Who created the country, and its institutions? Whose language and legal system do we use? Who set the tone for what was to be assimilated to?
Other than language (which ignores other languages coming in and going out), these aren't consistent. Tons of other ethnic groups, for example, have made several contributions to what is considered "American" culture. Just because there was originally an English cultural hegemony in the founding of the United States does not negate the diverse origins and current diversity that helps characterize it.
It wasn't the Indians, it wasn't the Cajuns, it wasn't the Delaware Swedes, it wasn't the black or Irish slaves, it was the English through and through.
Who owned the resources of the country before English settlers took and re-appropriated them? Who served in the economies that built the institutions? Contrary to what you may believe, America has not been a stagnant nation since 1776. And by the way, a specific founder of a civilization does not mean "ethnicity"; Mughal India did not mean "ethnically Indian" (which has problems on its own) was solely appropriated to the Mughals?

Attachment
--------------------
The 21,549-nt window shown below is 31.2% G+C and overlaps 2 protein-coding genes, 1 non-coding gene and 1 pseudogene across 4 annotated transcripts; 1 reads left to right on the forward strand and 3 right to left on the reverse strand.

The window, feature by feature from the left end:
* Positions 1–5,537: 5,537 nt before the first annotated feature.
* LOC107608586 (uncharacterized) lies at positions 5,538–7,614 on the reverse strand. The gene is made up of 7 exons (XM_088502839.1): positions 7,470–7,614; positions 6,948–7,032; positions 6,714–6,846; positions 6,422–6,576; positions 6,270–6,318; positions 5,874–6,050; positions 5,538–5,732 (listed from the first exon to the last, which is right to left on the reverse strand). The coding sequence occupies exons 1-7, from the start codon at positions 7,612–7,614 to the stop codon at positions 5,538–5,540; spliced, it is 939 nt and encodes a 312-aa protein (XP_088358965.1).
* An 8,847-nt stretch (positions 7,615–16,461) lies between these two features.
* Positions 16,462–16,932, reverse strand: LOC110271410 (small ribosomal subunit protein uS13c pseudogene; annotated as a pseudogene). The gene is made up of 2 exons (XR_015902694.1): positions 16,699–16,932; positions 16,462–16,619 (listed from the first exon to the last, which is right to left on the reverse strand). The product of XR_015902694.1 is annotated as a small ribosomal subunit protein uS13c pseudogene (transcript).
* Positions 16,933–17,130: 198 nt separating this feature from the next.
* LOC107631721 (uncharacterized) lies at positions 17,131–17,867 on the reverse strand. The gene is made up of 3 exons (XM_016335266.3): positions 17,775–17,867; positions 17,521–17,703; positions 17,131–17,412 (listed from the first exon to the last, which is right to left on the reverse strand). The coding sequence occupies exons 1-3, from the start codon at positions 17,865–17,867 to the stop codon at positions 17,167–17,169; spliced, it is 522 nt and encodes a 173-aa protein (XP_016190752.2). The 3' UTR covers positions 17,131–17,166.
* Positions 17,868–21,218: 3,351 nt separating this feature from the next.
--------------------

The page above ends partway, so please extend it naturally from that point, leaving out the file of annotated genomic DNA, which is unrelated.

Up to the 1960's, Native Americans referred to those people.
This is wrong historically; the term "Native Americans" is surely from the 1960s, but it should be known that the general term for "American" was always in a flux. Originally perhaps limited to the Anglo Saxons, but over time incorporating other European groups such as the Germans and Irish, and eventually incorporating groups like Asians.
Again, your reductionist history does no one favors. If we are saying that the English had a big impact on the founding of this country, or that American culture has a strong Anglo-Saxon basis, I'll agree. But in terms of ethnicity as we define the word, there really is no such thing as ethnically American.